15. Bereavement support services are offered by various groups, nationally and locally (notes ii-iv below).  These are available to provide kindness, compassion and advice to grieving families.


[i] Patients and Family at the End of Life.  Scottish Academy 15 April 2020.

[ii] NHS Education for Scotland Turas learn.

[iii] Bereavement support.

[iv] Bereavement charter for children and adults in Scotland.

[v] COVID-19 and funerals.  UK Inter Faith Network 28 Apr 2020

[vi] Guidance for care of the deceased with suspected or confirmed coronavirus (COVID-19), Public Health England.  Published 31 March 2020.

[vii] Guidance for Remote Verification of Expected Death (VoED) Out of Hospital

[viii] Guidance to Medical Practitioners for Death Certification during the COVID-19 Pandemic

[ix] Guidance for Medical Practitioners during the COVID-19 Pandemic – Electronic Transfer of Medical Certificates of Cause of Death (MCCD) from Health Services to Registrars and Next of Kin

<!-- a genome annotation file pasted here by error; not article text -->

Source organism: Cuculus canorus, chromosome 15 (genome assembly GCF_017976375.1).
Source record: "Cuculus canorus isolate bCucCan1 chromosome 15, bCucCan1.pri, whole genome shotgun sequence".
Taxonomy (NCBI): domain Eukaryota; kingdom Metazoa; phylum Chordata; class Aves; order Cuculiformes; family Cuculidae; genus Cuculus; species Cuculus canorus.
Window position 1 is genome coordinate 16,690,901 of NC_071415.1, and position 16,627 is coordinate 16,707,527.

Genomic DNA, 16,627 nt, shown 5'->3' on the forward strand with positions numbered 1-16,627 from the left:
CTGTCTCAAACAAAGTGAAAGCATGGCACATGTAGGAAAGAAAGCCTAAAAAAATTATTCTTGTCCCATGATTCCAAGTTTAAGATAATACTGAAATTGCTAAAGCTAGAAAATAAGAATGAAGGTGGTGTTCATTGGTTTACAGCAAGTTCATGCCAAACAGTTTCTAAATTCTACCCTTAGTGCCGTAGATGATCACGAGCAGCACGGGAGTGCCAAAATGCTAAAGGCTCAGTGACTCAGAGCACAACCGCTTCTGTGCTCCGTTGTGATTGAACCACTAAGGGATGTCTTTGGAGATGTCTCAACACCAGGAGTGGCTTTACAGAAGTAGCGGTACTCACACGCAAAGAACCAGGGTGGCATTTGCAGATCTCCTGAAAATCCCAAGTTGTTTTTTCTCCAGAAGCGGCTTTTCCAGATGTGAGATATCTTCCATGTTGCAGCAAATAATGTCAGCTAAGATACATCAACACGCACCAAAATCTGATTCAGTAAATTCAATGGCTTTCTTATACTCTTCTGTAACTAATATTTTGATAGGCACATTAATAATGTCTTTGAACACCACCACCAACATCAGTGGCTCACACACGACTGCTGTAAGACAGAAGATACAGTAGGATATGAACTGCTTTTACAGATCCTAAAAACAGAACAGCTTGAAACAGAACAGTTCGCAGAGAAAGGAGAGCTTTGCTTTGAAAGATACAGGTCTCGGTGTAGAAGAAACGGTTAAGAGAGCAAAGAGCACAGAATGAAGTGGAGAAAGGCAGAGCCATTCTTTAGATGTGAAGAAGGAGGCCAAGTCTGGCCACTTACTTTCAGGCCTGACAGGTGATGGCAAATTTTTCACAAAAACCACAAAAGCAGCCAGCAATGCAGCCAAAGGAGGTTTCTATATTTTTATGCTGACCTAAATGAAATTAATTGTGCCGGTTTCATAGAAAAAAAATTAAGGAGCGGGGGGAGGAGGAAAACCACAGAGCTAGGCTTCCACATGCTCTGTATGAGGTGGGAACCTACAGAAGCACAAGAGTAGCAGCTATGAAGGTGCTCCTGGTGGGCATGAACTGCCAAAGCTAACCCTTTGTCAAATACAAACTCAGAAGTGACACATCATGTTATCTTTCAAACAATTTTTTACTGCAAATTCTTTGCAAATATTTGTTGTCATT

[x] NRS Updates: Coronavirus (COVID-19) Information. National Records Scotland.

[xi] About the Death Certification Review Service.  Healthcare Improvement Scotland

[xii] Core COVID-19 Information and Guidance for General (Non-Healthcare) Settings. Health Protection Scotland 14 Apr 2020.

[xiii] Guidance. COVID-19: cleaning in non-healthcare settings Public Health England, Updated 26 March 2020.

[xiv]  Managing infection risks when handling the deceased.  Guidance for the mortuary, post-mortem room and funeral premises, and during exhumation.  Health and Safety Executive, July 2018.

[xv] Reporting deaths to the Procurator Fiscal.  Crown Office & Procurator Fiscal Service, 2015. ; advice also at

[xvi] The Health Protection (Coronavirus) (Restrictions) (Scotland) Regulations 2020 Scottish Statutory Instruments, 2020 No. 103 Clause 8 (5) g

[xvii] The Regulations do not define ”close family member” but there is no stated limit to the numbers of household members or “close family members” who may attend.

[xviii] Coronavirus (COVID-19): guidance for funeral services.  Scottish Government.

[xix] Autopsy practice relating to possible cases of COVID-19.  Royal College of Pathologists, 17 Feb 2020.